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Is It the End of the US Dollar? - Outside View
 
 
Is It the End of the US Dollar?

Now I'm not talking about the end of the dollar as a currency. Rather, I want to explore the idea that the US dollar is losing its status as a dominant reserve currency. If we take a look at the financial press, we could easily get the impression the dollar has nowhere to go but down.

What are the factors that contribute to the weakening of the dollar? First, the US Federal Reserve led by Ben Bernanke has been pursuing quantitative easing policies, and is likely to continue to do so in the future. In fact, I get the impression that the Fed is more than happy to let the dollar devalue if it means better economic growth.

Next, governments and central banks around the world are selling their dollar reserves, in an attempt to diversify. They are buying other hard currencies such as Euro and Yen, and are also investing in gold, which is arguably a currency too. The bottom line is that the US central bank wants a weaker dollar, and the rest of the world's central banks are worried about a weaker dollar.

Currencies are all relative. For the dollar to fall in value, another currency needs to rise (and presumably take its place as a dominant reserve currency). What are the options here? The four most actively traded currencies are dollars, euros, pounds, and yen. Britain is the smallest of these in terms of its economic size, so it is doubtful that it can become a reserve currency. Japan's currency already behaves like a reserve currency in many ways. It usually goes up on bad news. A lot of this has to do with Japan's ultra low interest rates that have funded carry trades for many years. How about the Eurozone? It certainly has its own problems. Most pressing is the huge divergence between countries like Germany and Greece that are forced to use the same currency with the same interest rate, despite their vastly different economies.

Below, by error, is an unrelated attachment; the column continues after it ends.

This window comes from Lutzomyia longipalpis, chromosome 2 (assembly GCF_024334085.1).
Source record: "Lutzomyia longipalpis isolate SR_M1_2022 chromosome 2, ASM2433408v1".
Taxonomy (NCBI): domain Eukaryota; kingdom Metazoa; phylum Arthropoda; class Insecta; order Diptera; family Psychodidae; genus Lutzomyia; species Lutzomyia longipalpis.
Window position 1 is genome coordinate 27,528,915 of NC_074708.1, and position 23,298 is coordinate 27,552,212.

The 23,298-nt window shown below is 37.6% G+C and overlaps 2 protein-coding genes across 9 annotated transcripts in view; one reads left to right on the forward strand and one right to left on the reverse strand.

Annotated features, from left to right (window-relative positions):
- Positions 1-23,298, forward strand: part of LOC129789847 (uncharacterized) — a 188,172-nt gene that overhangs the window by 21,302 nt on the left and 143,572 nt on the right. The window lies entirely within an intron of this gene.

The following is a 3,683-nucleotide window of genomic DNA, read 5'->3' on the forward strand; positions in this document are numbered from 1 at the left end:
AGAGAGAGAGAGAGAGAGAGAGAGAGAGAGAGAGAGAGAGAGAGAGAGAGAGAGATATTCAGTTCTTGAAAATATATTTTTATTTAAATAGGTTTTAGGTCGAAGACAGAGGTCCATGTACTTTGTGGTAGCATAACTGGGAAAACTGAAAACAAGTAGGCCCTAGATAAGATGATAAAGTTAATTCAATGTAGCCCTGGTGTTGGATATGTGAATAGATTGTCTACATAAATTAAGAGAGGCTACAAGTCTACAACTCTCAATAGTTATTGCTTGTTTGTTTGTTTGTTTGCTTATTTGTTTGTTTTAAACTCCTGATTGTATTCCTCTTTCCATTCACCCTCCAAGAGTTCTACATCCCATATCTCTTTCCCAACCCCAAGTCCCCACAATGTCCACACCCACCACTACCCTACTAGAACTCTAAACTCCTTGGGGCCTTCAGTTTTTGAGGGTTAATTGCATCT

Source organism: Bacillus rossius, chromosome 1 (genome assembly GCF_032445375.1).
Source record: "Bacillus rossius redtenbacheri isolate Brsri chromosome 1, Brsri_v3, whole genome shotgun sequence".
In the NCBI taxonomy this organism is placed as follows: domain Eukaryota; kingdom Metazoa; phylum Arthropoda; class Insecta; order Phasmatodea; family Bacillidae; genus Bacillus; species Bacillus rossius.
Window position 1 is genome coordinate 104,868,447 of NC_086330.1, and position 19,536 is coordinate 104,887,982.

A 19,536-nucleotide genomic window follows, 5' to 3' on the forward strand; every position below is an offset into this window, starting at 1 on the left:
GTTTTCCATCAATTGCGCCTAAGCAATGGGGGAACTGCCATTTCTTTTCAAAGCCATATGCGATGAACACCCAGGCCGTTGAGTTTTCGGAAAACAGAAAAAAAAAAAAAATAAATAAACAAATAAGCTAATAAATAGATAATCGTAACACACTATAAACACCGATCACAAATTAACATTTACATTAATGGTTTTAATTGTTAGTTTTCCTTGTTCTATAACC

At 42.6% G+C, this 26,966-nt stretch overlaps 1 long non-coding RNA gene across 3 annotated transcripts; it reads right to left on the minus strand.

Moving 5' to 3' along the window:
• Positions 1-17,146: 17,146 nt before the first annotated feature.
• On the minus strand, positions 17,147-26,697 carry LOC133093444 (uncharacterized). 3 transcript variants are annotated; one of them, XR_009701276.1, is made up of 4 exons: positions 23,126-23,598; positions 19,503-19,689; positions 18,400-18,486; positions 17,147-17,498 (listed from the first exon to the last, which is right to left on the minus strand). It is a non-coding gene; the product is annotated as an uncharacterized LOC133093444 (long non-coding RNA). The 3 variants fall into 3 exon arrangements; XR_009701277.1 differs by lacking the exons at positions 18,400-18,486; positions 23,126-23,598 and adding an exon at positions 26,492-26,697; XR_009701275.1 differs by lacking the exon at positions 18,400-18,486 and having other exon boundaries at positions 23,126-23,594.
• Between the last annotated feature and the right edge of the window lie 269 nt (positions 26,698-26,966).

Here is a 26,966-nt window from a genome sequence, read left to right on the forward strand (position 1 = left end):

What else could replace the dollar? The Chinese renminbi could be a contender, but this could be a long while away. China's currency is tightly controlled and is difficult for investors to trade in an out of. The final option is gold. Gold is a not a currency, but is used as a reserve by central banks. Gold could certainly be used as a store of value, but is unlikely to ever be used extensively for transactions and international trade.

Although there are so many signs pointing towards a weakening dollar, we often forget to focus on the alternatives. The fact is that central banks around the developed world are also involved in quantitative easing. They want a weaker currency too (to help their export markets and get their economies moving). Most central banks want a weaker currency, but they can't all get it.

The US economy and the US dollar could certainly weaken over time. It doesn't however mean that its status as a reserve currency will be diminished. We still do most of our international transactions in dollars. Hence, there is always a demand for dollars for that purpose itself. For a country to pay for its imports such as crude oil, they need dollars. As of now there is no real alternative to the dollar as a reserve currency. Central banks can (and should) diversify their currency holdings, but it doesn't mean the dollar is no longer a reserve currency.

The financial markets and the financial press are both fickle. They always change their minds, and don't often behave in the way we expect them to. Just a few months ago, the markets and the press were talking about the end of the Eurozone. Predictions ranged from the euro reaching parity with the dollar, or the Eurozone breaking up entirely. None of this has materialized, but if you were to read the press three months ago, it seemed like this was almost a certainty. Today, we don't hear anything about this, but the PIIGS still have their debt problems, and could easily end up in recession.

In today's press, we are hearing about the end of the US dollar as a reserve currency. This is unlikely to occur anytime in the near future due to a lack of real alternatives. In the longer term, it could happen but it is definitely not certain, and it will depend a lot on the events of the coming years. Just because all the press likes to talk about the dollar's demise doesn't mean it will happen. In three months time, the market and the press could easily forget all this and focus on something completely different.

This column, A Fresh Perspective, is authored by Asad Dossani. Asad is a financial analyst and columnist. He actively trades his own and others' funds, investing primarily in currency, commodity, and stock index derivative products. Prior to this, he worked at Deutsche Bank as an analyst in the FX derivatives team. He is a graduate of the London School of Economics. Asad is a keen observer of macroeconomic trends and their effects on global financial markets. He is deeply passionate about educating investors, and encouraging individuals to take part in and profit from financial markets. To put it colloquially, he wishes to take Wall Street products and turn them into Main Street profits!

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